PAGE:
Student Run News Site of Venice High School

The Oarsman

Student Run News Site of Venice High School

The Oarsman

Student Run News Site of Venice High School

The Oarsman

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Beach Meets Ice: Venice High Students Talk Hockey

Reading Time: 2 minutes

For a sunkissed city such as Los Angeles, there are many factors that make our community a whole and create a sense of unity. We see that here at Venice, where our diverse community is defined and connected by music, art, film, foods, and sports.

Popular among Venice students and California natives include sports such as soccer, football, basketball, or baseball. Basketball games at the Arena are often sold out, and the popularity of soccer among youth is at an all-time high.

While we’re accustomed to seeing jerseys sporting high-profile athletes such as Lionel Messi, LeBron James, or Shohei Ohtani, you may find some folks around the Venice area donning bulky jerseys equipped with “L”
shaped sticks.

Yes, hockey! Hockey has been around for over 100 years and has inspired many (not only in Canada, where the sport originated), but here in the States as well.

Here’s the story of two Venice students who represent hockey teams, even in a city that doesn’t get snow.

Freshman Holden Fisher—California Golden Bears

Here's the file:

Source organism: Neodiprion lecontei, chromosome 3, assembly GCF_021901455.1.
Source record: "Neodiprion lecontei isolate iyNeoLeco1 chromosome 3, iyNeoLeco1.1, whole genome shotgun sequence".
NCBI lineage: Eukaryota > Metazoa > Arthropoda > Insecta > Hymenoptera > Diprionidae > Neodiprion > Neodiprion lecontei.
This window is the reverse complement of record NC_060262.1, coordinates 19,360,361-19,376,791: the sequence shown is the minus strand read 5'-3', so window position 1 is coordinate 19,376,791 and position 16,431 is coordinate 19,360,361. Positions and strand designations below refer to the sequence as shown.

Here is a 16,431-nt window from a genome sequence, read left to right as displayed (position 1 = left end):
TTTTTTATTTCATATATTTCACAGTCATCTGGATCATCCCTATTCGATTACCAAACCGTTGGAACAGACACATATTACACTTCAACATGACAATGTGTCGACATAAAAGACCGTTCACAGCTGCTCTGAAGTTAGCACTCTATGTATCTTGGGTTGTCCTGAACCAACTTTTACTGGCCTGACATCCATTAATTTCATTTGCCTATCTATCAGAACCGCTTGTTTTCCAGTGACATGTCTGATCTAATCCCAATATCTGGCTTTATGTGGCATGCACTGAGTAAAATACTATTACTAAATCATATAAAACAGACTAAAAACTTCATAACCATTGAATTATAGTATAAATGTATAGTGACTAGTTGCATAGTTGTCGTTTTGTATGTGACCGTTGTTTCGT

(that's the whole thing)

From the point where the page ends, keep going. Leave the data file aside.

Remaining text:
“It’s a much different game—it’s so fast-paced that it leaves you in awe,” Fisher said. “My dad took me to a game when I was seven and I thought, ‘This is the sport I want to play.’”

You need a little bit of everything to play hockey, Fisher said.

“I always get asked how I have so much stamina or how I’m able to skate so fast,” he said. “It really showed when we played against a team from Canada.”

But like most sports, clubs, and responsibilities, there is a great amount of sacrifice and effort that goes into hockey.

“There’s a lot of balancing between home and social life, school and traveling,” Fisher said. “Some practices and games start at 5 a.m., some could start as late as 10 p.m.”

Sophomore Atticus Kao—El Segundo Strikers

Kao had a different introduction to hockey.

“My mom is from Alaska, so I guess my family wanted to push that culture onto me,” he said. “I started playing when I was three.”

Despite not having a team at Venice High, hockey is still a team sport, and over time, making lasting bonds is a given, according to Kao.

“Due to the physical nature of hockey, it’s pretty easy to build bonds as you generally try to look out for each other,” he said. “Goofing around in the locker room can lead to some outstanding friendships.”

It’s no surprise hockey is a very hands-on physical sport. With rules facilitating fights and scraps, body checks, and teeth flying everywhere, injuries are bound to happen.

However, “hockey players wear the most safety gear out of any mainstream sport and most youth leagues don’t permit the checking like you see in the NHL,” said Kao.

While playing hockey does require skills such as ice skating, it “entails being both a hard worker and a team player,” Kao said.

“It’s unique in its blend of individual performance and team dynamics,” said Kao.

Kao believes that while hockey may present itself as rough and intimidating, more people should give it a chance.

“I would say to just try it,” he said. “It’ll suck at first, because you essentially have to learn how to walk all over again. But once you learn to skate, puck handling and passing will come naturally.”

There’s also nothing like achieving success on the ice.

“The high dopamine reward for scoring a goal or winning a game makes it incredibly hard to not be itching to be on the ice every minute of every day,” said Kao.

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